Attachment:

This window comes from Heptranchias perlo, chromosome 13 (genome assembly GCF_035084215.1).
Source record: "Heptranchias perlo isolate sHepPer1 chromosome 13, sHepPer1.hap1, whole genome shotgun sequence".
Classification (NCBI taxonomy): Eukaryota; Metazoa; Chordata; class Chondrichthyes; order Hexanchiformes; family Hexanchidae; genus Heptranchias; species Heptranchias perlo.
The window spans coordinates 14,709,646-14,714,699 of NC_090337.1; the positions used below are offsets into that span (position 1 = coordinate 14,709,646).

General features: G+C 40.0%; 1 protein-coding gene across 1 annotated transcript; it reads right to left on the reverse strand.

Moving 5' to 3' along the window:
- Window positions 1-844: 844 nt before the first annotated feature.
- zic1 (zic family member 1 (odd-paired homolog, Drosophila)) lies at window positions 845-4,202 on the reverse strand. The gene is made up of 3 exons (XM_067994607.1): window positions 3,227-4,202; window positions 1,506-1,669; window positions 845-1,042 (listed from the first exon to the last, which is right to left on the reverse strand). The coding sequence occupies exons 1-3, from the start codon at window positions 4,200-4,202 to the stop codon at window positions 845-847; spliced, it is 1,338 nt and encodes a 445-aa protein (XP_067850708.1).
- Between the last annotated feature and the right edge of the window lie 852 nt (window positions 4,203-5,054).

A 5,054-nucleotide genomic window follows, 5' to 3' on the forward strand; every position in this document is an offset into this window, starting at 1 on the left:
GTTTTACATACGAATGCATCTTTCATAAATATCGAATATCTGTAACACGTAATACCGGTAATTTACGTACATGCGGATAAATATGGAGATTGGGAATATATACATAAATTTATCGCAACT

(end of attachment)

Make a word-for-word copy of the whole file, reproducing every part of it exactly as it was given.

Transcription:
This window comes from Heptranchias perlo, chromosome 13 (genome assembly GCF_035084215.1).
Source record: "Heptranchias perlo isolate sHepPer1 chromosome 13, sHepPer1.hap1, whole genome shotgun sequence".
Classification (NCBI taxonomy): Eukaryota; Metazoa; Chordata; class Chondrichthyes; order Hexanchiformes; family Hexanchidae; genus Heptranchias; species Heptranchias perlo.
The window spans coordinates 14,709,646-14,714,699 of NC_090337.1; the positions used below are offsets into that span (position 1 = coordinate 14,709,646).

General features: G+C 40.0%; 1 protein-coding gene across 1 annotated transcript; it reads right to left on the reverse strand.

Moving 5' to 3' along the window:
- Window positions 1-844: 844 nt before the first annotated feature.
- zic1 (zic family member 1 (odd-paired homolog, Drosophila)) lies at window positions 845-4,202 on the reverse strand. The gene is made up of 3 exons (XM_067994607.1): window positions 3,227-4,202; window positions 1,506-1,669; window positions 845-1,042 (listed from the first exon to the last, which is right to left on the reverse strand). The coding sequence occupies exons 1-3, from the start codon at window positions 4,200-4,202 to the stop codon at window positions 845-847; spliced, it is 1,338 nt and encodes a 445-aa protein (XP_067850708.1).
- Between the last annotated feature and the right edge of the window lie 852 nt (window positions 4,203-5,054).

A 5,054-nucleotide genomic window follows, 5' to 3' on the forward strand; every position in this document is an offset into this window, starting at 1 on the left:
GTTTTACATACGAATGCATCTTTCATAAATATCGAATATCTGTAACACGTAATACCGGTAATTTACGTACATGCGGATAAATATGGAGATTGGGAATATATACATAAATTTATCGCAACT